Oil opens higher as OPEC warns of tight supply and Russian sanctions loom By Reuters

Oil opens higher as OPEC warns of tight supply and Russian sanctions loom By Reuters

© Reuters. FILE PHOTO: A worker walks past a pump jack on an oil field owned by Bashneft company near the village of Nikolo-Berezovka, northwest from Ufa, Bashkortostan, Russia, January 28, 2015. REUTERS/Sergei Karpukhin

(Reuters) – Oil futures rose early on Tuesday, reversing sharp losses from the prior day, as the market weighed the potential for more sanctions on Russia’s energy sector and OPEC warned it would be impossible to increase output enough to offset lost supply.

futures were up 85 cents, 0.9%, to $99.33 a barrel, and U.S. West Texas Intermediate contracts were up $1.04, or 1.1%, to $95.33 a barrel at 0019 GMT.

Both contracts had settled down around 4% on Monday amid concerns that coronavirus lockdowns in China would dampen demand for fuel and ahead of a massive oil reserve release by International Energy Agency (IEA) members.

The European Union is drafting proposals for an EU oil embargo on Russia in the wake of its invasion of Ukraine, some foreign ministers said on Monday. However, there is currently no agreement among members on crude from Russia, which calls its actions in Ukraine a “special operation”.

“The oil market is still vulnerable to a major shock if Russian energy is sanctioned, and that risk remains on the table,” wrote Edward Moya, a senior market analyst with OANDA.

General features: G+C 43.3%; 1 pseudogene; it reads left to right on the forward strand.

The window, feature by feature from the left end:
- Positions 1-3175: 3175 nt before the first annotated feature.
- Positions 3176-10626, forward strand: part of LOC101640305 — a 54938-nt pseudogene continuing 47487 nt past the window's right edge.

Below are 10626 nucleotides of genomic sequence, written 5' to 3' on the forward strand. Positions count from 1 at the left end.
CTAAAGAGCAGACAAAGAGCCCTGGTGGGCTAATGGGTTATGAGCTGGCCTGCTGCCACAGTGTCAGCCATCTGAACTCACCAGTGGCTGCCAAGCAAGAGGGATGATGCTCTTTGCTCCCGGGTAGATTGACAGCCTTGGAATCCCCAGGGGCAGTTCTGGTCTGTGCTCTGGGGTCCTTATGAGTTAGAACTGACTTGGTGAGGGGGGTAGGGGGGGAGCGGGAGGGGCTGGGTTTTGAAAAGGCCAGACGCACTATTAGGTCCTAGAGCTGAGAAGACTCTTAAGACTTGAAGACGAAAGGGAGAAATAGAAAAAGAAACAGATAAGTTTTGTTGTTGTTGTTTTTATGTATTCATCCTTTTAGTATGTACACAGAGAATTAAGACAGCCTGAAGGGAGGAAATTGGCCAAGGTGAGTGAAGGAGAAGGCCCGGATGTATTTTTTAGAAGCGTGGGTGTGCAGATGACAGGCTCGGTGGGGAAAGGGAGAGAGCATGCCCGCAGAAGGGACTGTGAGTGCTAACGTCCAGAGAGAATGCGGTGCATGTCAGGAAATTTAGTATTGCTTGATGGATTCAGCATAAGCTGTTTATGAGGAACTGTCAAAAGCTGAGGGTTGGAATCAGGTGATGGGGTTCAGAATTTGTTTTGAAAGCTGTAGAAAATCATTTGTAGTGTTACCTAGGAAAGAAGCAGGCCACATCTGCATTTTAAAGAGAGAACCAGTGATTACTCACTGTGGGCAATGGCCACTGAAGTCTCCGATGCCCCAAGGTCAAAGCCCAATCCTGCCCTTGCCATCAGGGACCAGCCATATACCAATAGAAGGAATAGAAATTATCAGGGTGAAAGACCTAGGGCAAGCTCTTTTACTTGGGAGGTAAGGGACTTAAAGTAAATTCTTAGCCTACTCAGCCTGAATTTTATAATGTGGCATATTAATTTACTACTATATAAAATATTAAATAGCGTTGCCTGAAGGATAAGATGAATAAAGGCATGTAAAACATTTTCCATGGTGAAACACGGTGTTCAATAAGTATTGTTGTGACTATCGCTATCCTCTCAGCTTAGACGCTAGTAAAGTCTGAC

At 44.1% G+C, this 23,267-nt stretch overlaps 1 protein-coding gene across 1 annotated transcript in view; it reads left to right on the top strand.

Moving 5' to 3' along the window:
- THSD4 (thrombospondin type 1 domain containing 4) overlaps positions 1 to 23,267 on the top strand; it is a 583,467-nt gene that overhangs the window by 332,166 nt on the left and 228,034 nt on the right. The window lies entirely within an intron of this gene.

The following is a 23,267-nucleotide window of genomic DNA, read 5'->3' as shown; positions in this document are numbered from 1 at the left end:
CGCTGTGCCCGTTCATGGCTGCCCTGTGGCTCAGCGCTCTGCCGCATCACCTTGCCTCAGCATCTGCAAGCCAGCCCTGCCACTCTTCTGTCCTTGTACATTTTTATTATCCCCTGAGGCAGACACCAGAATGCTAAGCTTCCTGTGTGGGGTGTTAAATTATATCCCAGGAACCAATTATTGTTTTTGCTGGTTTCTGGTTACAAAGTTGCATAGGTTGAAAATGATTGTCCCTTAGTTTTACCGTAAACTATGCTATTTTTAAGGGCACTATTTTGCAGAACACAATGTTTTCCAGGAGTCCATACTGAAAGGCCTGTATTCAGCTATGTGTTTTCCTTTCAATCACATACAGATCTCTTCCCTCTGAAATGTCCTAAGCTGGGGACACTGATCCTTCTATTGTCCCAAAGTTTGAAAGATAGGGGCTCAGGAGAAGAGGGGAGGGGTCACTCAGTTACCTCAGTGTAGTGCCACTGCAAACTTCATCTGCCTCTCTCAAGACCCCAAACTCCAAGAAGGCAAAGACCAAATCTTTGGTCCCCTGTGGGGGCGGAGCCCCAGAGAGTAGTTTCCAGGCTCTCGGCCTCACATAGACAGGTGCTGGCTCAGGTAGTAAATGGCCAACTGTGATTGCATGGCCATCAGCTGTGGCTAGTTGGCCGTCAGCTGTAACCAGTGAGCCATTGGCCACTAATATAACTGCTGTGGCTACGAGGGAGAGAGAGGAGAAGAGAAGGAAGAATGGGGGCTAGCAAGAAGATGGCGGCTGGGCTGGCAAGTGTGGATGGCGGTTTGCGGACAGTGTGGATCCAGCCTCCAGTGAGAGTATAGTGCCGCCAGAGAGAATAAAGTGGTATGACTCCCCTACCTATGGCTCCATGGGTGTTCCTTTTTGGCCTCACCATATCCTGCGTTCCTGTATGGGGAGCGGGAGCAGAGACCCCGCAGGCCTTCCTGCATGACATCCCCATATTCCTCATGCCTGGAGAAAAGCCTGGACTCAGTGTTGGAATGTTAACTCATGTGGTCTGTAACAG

“Oil prices will play tug-of-war here as crude inventories remain low, but energy traders will struggle to shake-off these steady announcements of new COVID restrictions in China,” he added.

Tuesday’s rise in oil markets also followed a warning from the Organization of the Petroleum Exporting Countries (OPEC) that some 7 million barrels per day of Russian oil and other liquids exports could be lost due to sanctions or voluntary actions, and that it would be impossible to replace those volumes.

IEA member nations are planning to release some 240 million barrels over the next six months in a bid to calm volatile oil markets, of which 180 million will be released from U.S. stockpiles at a rate of 1 million bpd starting in May.

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